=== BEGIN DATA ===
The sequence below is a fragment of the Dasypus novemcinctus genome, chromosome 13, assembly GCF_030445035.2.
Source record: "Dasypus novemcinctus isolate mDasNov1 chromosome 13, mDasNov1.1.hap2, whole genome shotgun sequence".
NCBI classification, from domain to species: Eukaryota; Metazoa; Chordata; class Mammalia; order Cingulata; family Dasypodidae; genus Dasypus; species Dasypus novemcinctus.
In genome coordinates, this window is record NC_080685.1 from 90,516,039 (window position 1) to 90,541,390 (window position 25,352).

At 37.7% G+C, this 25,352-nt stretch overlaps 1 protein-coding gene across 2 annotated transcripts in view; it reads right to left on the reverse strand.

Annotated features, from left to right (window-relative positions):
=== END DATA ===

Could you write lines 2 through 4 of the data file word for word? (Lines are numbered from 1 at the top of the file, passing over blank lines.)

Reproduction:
Source record: "Dasypus novemcinctus isolate mDasNov1 chromosome 13, mDasNov1.1.hap2, whole genome shotgun sequence".
NCBI classification, from domain to species: Eukaryota; Metazoa; Chordata; class Mammalia; order Cingulata; family Dasypodidae; genus Dasypus; species Dasypus novemcinctus.
In genome coordinates, this window is record NC_080685.1 from 90,516,039 (window position 1) to 90,541,390 (window position 25,352).